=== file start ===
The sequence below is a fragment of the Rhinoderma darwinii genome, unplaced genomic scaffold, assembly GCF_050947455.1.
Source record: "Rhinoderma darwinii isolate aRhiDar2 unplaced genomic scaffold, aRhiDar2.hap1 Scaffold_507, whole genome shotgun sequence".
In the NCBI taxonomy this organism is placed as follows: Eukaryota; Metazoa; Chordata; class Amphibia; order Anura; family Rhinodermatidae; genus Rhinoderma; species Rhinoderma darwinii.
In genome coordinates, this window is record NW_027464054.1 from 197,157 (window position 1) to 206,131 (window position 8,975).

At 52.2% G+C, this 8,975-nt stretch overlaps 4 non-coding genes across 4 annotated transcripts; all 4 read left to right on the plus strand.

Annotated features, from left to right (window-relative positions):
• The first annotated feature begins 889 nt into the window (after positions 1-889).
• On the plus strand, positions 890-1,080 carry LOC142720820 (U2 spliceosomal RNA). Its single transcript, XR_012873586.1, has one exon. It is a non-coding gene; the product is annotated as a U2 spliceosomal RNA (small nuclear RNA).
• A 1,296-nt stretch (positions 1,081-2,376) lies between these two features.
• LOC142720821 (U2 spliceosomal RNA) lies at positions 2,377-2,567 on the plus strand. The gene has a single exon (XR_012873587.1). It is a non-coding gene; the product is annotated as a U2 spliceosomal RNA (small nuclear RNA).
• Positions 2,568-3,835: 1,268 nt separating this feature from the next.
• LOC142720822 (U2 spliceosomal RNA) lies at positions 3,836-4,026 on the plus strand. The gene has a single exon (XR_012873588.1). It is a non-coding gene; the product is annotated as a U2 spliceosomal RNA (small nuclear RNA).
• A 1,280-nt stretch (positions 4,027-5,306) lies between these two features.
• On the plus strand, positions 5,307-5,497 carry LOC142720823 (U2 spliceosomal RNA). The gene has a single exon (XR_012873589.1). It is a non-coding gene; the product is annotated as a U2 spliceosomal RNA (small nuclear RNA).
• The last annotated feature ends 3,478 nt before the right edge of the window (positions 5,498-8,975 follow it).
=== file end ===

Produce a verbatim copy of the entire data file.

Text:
The sequence below is a fragment of the Rhinoderma darwinii genome, unplaced genomic scaffold, assembly GCF_050947455.1.
Source record: "Rhinoderma darwinii isolate aRhiDar2 unplaced genomic scaffold, aRhiDar2.hap1 Scaffold_507, whole genome shotgun sequence".
In the NCBI taxonomy this organism is placed as follows: Eukaryota; Metazoa; Chordata; class Amphibia; order Anura; family Rhinodermatidae; genus Rhinoderma; species Rhinoderma darwinii.
In genome coordinates, this window is record NW_027464054.1 from 197,157 (window position 1) to 206,131 (window position 8,975).

At 52.2% G+C, this 8,975-nt stretch overlaps 4 non-coding genes across 4 annotated transcripts; all 4 read left to right on the plus strand.

Annotated features, from left to right (window-relative positions):
• The first annotated feature begins 889 nt into the window (after positions 1-889).
• On the plus strand, positions 890-1,080 carry LOC142720820 (U2 spliceosomal RNA). Its single transcript, XR_012873586.1, has one exon. It is a non-coding gene; the product is annotated as a U2 spliceosomal RNA (small nuclear RNA).
• A 1,296-nt stretch (positions 1,081-2,376) lies between these two features.
• LOC142720821 (U2 spliceosomal RNA) lies at positions 2,377-2,567 on the plus strand. The gene has a single exon (XR_012873587.1). It is a non-coding gene; the product is annotated as a U2 spliceosomal RNA (small nuclear RNA).
• Positions 2,568-3,835: 1,268 nt separating this feature from the next.
• LOC142720822 (U2 spliceosomal RNA) lies at positions 3,836-4,026 on the plus strand. The gene has a single exon (XR_012873588.1). It is a non-coding gene; the product is annotated as a U2 spliceosomal RNA (small nuclear RNA).
• A 1,280-nt stretch (positions 4,027-5,306) lies between these two features.
• On the plus strand, positions 5,307-5,497 carry LOC142720823 (U2 spliceosomal RNA). The gene has a single exon (XR_012873589.1). It is a non-coding gene; the product is annotated as a U2 spliceosomal RNA (small nuclear RNA).
• The last annotated feature ends 3,478 nt before the right edge of the window (positions 5,498-8,975 follow it).